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Fentanyl overdoses soaring as trends change

A candelight vigil will be Tuesday, Aug. 31 at County Campus, 3000 Rockefeller Ave.

SNOHOMISH COUNTY — Opioid overdoses in Snohomish County are rising, with more than 90 dead and hundreds saved in just the first six months of 2021. 
A potent pain medication called Fentanyl is driving deaths and is heavily weighted in relation to treatment calls.
This synthetic opioid originally was developed for cancer patients in severe pain and in hospice care.
Fentanyl is being synthesized and pressed into counterfeit oxycodone pills that mimic the real thing.
Predominantly,though, people are smoking it, and are seeking it out by name, from what substance abuse treatment provider Bryan Blythe has observed. He is a physician assistant at Ideal Option, a medication-assisted treatment provider, in Arlington.
He estimates that “75 percent of my new patients are fentanyl patients, and in jail (where he administers treatment), it’s 75 percent there,” Blythe said. “And they’re specifically saying Fentanyl” is what they sought out as their drug of choice.
Fentanyl’s rise has come in like a tidal wave over the past two years.
Fentanyl deaths eclipsed heroin deaths in 2018 and other prescription opioid deaths in 2019 in Snohomish County.
This year, there have been 95 opioid deaths up to early July, the county medical examiner’s office has logged. Of those, 69 were due to fentanyl; just 20 were heroin, its data showed.
Fentanyl, like other opioids, requires a tolerance. Counterfeit Oxycontin pills made from Fentanyl catch people off-guard.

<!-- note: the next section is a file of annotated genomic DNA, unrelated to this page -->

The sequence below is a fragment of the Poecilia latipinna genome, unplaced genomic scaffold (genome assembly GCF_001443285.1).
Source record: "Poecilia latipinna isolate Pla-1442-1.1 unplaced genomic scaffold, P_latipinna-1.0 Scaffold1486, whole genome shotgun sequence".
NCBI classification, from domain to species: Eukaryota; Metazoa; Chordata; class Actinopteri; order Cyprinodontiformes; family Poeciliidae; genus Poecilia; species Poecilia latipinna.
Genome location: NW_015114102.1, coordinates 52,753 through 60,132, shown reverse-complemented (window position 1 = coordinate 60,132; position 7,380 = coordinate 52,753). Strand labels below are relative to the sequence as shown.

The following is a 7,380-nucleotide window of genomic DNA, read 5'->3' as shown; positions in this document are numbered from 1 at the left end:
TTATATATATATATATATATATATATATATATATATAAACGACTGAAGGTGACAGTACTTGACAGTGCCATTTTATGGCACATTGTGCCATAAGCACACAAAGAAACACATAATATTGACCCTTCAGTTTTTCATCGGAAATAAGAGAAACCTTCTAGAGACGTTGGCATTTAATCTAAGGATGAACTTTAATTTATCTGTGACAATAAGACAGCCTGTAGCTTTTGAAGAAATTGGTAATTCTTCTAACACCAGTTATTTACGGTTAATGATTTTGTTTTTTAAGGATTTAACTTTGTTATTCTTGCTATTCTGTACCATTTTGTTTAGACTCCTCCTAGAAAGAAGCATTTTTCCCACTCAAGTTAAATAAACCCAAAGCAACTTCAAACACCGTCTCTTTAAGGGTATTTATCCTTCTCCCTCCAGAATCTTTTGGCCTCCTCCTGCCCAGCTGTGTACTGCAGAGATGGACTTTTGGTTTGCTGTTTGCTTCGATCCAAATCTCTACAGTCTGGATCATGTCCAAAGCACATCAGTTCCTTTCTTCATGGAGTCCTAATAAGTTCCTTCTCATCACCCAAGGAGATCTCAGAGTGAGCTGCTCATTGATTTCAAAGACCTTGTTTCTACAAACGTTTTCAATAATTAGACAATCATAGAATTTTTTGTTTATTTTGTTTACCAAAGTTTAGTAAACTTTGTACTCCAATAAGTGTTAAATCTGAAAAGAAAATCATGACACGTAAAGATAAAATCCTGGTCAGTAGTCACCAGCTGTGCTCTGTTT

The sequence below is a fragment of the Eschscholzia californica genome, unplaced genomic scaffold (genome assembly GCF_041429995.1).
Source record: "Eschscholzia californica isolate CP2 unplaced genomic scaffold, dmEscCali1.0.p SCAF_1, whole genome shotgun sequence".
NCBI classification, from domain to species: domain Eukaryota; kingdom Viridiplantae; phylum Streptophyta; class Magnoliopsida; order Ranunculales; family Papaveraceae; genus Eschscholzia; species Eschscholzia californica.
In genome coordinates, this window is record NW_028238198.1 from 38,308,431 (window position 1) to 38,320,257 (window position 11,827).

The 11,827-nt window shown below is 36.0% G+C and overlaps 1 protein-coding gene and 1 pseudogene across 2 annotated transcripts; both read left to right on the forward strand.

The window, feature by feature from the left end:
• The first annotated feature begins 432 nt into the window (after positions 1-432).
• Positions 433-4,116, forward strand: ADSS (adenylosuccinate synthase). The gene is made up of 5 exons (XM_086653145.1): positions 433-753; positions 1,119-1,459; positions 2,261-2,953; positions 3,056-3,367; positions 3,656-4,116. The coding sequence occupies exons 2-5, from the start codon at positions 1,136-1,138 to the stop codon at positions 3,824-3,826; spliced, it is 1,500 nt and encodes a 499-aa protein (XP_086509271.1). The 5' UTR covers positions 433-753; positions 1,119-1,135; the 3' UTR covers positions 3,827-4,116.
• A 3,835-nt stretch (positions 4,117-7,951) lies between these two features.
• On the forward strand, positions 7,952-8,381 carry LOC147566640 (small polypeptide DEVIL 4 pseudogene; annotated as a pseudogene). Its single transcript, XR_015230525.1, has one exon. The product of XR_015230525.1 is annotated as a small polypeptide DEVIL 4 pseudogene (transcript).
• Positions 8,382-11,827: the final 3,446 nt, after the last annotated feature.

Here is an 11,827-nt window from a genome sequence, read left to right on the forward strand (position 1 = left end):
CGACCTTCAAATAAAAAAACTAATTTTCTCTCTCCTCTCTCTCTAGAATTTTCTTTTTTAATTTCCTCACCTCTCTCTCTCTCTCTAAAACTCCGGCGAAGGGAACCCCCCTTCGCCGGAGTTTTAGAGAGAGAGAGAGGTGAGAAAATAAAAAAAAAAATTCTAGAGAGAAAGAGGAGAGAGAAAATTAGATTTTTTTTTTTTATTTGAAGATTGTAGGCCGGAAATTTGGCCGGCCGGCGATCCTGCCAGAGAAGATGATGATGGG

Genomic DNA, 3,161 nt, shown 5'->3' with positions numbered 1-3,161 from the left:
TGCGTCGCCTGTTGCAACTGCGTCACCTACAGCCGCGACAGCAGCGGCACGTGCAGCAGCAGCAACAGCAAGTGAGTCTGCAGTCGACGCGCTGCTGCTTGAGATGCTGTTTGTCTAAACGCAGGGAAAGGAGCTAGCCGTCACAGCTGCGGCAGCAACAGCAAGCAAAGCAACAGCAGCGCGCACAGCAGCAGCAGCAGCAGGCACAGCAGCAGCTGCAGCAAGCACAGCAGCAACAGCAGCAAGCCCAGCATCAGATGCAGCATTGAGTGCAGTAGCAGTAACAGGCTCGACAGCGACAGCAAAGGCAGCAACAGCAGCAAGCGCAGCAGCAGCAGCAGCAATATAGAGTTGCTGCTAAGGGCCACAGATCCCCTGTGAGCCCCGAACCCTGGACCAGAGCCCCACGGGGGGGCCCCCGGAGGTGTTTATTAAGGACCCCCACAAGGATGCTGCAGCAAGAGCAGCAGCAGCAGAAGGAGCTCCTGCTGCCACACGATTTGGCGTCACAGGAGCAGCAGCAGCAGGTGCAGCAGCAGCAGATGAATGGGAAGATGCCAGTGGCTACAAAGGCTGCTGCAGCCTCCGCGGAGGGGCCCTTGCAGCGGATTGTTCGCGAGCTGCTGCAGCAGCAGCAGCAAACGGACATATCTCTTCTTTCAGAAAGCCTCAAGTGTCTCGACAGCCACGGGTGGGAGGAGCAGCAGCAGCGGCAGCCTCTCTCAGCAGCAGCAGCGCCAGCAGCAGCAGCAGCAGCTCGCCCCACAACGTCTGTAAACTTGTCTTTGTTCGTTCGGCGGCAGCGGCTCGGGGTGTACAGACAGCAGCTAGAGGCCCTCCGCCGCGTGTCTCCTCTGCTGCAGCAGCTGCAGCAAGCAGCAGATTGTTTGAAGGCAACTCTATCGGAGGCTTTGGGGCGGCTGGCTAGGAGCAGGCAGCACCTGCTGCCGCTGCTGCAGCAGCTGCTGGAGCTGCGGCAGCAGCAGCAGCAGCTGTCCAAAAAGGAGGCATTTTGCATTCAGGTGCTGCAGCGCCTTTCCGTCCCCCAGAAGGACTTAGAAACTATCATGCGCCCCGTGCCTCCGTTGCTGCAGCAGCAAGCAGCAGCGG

“Even experienced users say they can’t tell the difference between a counterfeit pill and a pill manufactured by a pharmaceutical company,” says a fentanyl warning news release from Portland, Oregon.
Fentanyl is also mixed into heroin and methamphetamine without people knowing. In some cases, people coming to start treatment are surprised to learn they have Fentanyl in their system, Blythe said.
Officials who weathered COVID-19 say there really is a dual pandemic happening. It could make the county’s annual overdose awareness vigil Tuesday, Aug. 31 bittersweet.
Stress and isolation during COVID-19 shutdowns exacerbated opioid use.
Two county hospital emergency departments saw a 15% jump in opioid overdose patients from 2019 to 2020, data showed, with 547 such patients coming into either Providence or Swedish Edmonds last year.  
One hundred and eighty people died last year from opioid overdoses, a 25% jump from 2019. There were just 100 opioid overdose deaths logged in 2017 comparatively. 
In 2020, paramedics and police officers administered 805 doses of Naloxone, an overdose-reversing nasal spray, versus 682 in 2019.
State officials advise people who are friends with people who use drugs to carry Naloxone.
The public can buy Naloxone, also known as Narcan, at some retail pharmacies. Amy Hill, the county’s Opioid Outreach Specialist, can train groups how to use the spray. Her office is 425-388-7209.
If people choose to use drugs, they are told to never do so alone.

Overdose vigil, fair
Snohomish County’s fifth annual event for International Overdose Awareness Day will be Tuesday, Aug. 31 at the Snohomish County Campus, 3000 Rockefeller Ave. in Everett.
A resource fair will be held in the rooms of the Robert J. Drewel Building on the campus from 5 to 6:15 p.m. A vigil begins at 6:30 p.m. on the plaza, with a moment of silence and candle lighting at 7:30 p.m. to honor both the deceased and those struggling with addiction.
The resource fair restarts from 8 to 9 p.m. inside the Robert J. Drewel Building on the campus.

 

  

 

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Original contents copyrighted by Mach Publishing (Snohomish County Tribune), all rights reserved

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Office: 127 Avenue C, Snohomish, WA 98290

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